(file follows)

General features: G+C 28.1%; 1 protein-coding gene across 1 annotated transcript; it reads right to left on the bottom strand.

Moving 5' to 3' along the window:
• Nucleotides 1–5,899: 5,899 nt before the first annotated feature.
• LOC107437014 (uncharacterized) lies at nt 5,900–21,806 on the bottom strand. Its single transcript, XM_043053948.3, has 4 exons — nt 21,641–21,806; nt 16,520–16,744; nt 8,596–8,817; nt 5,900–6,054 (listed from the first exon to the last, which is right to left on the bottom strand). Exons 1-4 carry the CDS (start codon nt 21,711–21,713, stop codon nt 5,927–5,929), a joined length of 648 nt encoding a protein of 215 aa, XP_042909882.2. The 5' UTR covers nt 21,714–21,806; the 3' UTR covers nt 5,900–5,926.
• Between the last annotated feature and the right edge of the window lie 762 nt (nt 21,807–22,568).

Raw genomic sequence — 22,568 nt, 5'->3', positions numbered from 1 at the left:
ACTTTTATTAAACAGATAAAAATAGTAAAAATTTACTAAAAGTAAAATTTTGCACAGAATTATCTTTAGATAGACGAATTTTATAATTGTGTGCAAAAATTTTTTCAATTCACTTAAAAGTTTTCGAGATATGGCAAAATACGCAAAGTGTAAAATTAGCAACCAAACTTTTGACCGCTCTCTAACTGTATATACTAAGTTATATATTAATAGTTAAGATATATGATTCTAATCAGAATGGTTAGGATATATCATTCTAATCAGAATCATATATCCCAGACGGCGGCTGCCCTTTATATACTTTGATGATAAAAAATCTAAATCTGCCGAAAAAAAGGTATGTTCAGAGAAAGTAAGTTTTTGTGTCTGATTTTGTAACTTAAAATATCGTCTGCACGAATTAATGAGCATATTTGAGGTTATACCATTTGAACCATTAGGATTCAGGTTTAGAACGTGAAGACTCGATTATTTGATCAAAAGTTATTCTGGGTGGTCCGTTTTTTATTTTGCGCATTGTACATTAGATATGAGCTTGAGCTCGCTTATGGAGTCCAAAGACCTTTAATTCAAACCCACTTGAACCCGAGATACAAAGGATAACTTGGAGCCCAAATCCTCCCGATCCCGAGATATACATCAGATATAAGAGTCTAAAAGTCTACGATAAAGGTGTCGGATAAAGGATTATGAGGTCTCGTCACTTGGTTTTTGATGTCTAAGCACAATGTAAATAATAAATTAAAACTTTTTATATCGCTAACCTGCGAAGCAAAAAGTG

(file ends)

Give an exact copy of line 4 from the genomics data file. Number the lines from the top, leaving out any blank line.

• LOC107437014 (uncharacterized) lies at nt 5,900–21,806 on the bottom strand. Its single transcript, XM_043053948.3, has 4 exons — nt 21,641–21,806; nt 16,520–16,744; nt 8,596–8,817; nt 5,900–6,054 (listed from the first exon to the last, which is right to left on the bottom strand). Exons 1-4 carry the CDS (start codon nt 21,711–21,713, stop codon nt 5,927–5,929), a joined length of 648 nt encoding a protein of 215 aa, XP_042909882.2. The 5' UTR covers nt 21,714–21,806; the 3' UTR covers nt 5,900–5,926.